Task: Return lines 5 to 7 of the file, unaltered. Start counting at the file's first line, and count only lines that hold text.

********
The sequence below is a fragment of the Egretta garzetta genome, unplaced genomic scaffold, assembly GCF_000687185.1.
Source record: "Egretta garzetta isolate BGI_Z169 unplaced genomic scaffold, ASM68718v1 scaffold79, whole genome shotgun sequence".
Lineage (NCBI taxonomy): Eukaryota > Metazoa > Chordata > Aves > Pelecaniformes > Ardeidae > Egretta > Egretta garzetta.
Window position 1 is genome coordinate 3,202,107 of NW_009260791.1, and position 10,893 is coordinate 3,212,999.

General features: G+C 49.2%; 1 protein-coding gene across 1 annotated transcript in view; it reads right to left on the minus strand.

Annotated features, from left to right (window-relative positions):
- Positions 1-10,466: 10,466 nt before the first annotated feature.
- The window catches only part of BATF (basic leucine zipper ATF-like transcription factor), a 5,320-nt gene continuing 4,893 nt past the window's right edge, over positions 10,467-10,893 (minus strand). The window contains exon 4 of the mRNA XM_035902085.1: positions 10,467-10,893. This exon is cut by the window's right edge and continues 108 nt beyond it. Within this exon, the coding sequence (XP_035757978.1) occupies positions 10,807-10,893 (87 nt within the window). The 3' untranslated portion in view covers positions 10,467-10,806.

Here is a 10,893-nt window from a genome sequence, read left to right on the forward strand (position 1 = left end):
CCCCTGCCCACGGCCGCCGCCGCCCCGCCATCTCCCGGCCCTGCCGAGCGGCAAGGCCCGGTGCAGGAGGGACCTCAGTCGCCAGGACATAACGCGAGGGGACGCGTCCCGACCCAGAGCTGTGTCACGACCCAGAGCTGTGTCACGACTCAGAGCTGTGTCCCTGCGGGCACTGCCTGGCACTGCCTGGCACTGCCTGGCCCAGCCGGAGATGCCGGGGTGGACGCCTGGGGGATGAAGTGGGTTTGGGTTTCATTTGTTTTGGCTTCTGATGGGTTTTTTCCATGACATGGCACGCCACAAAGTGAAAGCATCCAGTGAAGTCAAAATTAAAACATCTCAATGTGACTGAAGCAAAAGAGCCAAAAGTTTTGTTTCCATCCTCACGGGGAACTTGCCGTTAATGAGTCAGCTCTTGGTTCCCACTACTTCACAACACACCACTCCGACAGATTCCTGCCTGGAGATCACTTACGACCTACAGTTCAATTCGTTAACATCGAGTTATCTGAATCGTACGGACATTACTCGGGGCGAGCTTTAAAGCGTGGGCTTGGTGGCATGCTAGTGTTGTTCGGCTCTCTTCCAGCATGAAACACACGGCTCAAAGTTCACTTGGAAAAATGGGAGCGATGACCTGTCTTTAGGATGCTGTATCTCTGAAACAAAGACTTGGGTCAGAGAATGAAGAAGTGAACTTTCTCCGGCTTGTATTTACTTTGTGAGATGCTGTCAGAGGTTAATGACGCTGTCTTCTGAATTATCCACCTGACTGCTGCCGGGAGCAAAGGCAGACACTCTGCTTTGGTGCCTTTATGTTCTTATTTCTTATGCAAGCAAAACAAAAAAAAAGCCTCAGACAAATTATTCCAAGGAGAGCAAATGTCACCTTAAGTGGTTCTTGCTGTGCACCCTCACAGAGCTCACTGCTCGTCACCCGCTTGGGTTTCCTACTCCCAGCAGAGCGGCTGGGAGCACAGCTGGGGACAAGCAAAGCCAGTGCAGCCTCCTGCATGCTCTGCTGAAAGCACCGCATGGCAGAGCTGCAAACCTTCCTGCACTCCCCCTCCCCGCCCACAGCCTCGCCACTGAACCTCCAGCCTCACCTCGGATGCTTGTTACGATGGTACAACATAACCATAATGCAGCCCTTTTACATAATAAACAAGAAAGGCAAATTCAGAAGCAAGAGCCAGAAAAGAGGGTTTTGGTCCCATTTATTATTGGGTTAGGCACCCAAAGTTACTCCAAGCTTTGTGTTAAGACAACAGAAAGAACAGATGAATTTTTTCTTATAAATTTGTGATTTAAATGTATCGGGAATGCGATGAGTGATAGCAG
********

General features: G+C 49.2%; 1 protein-coding gene across 1 annotated transcript in view; it reads right to left on the minus strand.

Annotated features, from left to right (window-relative positions):
- Positions 1-10,466: 10,466 nt before the first annotated feature.